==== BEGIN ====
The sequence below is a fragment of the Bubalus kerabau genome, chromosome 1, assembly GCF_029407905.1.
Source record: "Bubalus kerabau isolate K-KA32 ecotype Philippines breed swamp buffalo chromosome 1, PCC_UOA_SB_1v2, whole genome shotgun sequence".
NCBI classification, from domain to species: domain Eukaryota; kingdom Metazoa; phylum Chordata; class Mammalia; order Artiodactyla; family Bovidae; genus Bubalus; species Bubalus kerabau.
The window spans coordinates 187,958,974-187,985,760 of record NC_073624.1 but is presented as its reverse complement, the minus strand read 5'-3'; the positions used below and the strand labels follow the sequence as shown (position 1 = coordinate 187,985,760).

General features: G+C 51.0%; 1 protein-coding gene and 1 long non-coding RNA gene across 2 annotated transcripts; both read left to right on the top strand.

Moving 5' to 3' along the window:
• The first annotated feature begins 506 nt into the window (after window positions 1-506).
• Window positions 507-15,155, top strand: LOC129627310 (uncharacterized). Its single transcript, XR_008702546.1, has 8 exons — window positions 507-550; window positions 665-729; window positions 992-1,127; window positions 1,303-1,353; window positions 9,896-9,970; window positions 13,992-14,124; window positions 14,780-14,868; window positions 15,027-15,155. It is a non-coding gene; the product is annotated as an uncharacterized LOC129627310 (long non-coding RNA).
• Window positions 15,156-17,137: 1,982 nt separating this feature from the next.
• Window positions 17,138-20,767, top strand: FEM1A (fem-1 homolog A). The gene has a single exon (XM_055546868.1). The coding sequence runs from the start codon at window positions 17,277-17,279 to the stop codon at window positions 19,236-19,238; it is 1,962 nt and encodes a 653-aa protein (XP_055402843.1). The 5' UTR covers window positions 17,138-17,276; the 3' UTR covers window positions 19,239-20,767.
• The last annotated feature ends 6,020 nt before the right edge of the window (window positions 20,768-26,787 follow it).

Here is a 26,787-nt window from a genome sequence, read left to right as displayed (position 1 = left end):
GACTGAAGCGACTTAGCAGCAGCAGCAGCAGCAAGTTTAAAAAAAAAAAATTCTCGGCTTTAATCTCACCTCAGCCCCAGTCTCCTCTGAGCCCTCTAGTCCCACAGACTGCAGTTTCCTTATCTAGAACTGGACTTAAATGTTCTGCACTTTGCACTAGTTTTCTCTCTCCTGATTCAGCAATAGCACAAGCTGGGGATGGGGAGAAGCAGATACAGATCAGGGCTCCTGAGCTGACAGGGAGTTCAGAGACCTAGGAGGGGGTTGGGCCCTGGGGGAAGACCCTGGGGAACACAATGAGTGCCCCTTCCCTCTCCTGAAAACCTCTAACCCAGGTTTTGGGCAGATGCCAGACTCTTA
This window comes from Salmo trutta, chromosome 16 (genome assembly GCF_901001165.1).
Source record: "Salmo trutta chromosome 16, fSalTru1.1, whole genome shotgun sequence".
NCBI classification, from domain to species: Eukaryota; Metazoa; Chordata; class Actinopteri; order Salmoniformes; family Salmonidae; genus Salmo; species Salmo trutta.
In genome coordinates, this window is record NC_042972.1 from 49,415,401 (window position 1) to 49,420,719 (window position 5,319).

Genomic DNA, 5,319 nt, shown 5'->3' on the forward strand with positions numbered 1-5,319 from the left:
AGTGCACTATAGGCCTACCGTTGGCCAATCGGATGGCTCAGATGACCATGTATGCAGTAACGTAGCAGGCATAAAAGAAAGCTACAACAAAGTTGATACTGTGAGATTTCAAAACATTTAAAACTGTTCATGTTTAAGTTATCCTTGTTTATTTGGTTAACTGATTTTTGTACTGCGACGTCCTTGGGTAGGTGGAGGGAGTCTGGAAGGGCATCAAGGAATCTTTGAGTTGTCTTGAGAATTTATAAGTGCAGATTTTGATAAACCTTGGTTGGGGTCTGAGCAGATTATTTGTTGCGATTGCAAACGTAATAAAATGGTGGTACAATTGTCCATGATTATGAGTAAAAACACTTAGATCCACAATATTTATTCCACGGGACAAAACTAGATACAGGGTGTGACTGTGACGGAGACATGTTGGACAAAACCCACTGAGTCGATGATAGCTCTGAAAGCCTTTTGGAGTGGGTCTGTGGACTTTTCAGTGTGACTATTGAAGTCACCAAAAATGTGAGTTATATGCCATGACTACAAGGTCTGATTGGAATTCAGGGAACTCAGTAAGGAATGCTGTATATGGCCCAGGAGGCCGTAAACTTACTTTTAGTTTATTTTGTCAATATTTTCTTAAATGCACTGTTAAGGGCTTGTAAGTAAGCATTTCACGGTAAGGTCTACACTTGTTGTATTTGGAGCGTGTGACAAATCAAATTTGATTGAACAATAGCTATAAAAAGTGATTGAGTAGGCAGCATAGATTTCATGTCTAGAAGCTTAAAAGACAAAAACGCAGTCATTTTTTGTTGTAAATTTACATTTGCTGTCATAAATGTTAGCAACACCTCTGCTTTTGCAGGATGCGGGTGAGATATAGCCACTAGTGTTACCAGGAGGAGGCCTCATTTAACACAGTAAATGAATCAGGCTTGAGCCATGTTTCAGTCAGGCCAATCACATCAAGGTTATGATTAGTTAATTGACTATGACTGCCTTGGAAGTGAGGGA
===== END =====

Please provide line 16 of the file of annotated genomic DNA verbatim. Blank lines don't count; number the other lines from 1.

NCBI classification, from domain to species: Eukaryota; Metazoa; Chordata; class Actinopteri; order Salmoniformes; family Salmonidae; genus Salmo; species Salmo trutta.